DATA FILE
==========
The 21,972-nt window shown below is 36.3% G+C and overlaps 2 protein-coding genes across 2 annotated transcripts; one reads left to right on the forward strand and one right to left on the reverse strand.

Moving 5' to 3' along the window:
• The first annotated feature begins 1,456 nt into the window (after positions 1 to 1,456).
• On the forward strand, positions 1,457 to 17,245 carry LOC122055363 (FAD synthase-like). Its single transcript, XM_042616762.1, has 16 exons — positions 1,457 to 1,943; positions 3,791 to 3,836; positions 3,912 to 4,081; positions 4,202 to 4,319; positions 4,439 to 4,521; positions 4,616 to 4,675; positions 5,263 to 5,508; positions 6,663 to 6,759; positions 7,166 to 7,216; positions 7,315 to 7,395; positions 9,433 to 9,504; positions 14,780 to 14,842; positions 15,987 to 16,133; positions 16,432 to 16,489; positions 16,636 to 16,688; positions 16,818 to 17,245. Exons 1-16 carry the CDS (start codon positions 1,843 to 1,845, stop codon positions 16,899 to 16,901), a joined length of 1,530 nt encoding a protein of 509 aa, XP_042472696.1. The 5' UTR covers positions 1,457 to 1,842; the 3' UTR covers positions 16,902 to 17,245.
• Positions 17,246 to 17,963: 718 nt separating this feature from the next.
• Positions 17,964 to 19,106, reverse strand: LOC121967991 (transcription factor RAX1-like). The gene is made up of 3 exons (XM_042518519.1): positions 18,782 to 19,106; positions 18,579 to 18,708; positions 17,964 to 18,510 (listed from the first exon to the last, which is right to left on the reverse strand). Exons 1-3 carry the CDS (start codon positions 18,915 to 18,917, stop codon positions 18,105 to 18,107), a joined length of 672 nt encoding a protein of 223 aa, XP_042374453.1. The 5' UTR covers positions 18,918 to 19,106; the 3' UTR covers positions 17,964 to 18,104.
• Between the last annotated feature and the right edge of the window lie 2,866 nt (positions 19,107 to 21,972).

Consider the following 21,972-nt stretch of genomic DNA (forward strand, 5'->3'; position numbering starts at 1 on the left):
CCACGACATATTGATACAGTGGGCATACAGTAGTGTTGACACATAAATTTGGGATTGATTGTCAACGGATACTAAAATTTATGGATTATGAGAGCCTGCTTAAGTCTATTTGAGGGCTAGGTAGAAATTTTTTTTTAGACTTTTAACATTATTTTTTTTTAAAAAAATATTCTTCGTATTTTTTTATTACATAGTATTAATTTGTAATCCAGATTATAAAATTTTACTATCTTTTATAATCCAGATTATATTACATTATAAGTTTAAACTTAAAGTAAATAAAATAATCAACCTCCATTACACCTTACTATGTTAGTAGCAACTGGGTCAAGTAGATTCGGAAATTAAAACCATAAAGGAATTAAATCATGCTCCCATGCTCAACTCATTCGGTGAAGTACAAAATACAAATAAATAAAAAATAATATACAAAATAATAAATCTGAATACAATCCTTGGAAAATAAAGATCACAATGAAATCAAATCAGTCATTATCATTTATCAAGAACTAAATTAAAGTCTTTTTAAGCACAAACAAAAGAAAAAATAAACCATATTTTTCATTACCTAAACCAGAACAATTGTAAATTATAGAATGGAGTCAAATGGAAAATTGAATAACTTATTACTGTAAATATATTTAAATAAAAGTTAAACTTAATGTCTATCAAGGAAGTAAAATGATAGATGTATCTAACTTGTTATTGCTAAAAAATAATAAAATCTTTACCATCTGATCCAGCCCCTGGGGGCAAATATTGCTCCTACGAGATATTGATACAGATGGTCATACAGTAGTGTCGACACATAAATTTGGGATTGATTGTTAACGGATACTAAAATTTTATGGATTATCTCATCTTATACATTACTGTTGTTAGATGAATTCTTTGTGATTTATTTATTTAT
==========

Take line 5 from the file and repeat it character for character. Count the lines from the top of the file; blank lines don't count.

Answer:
• Positions 17,246 to 17,963: 718 nt separating this feature from the next.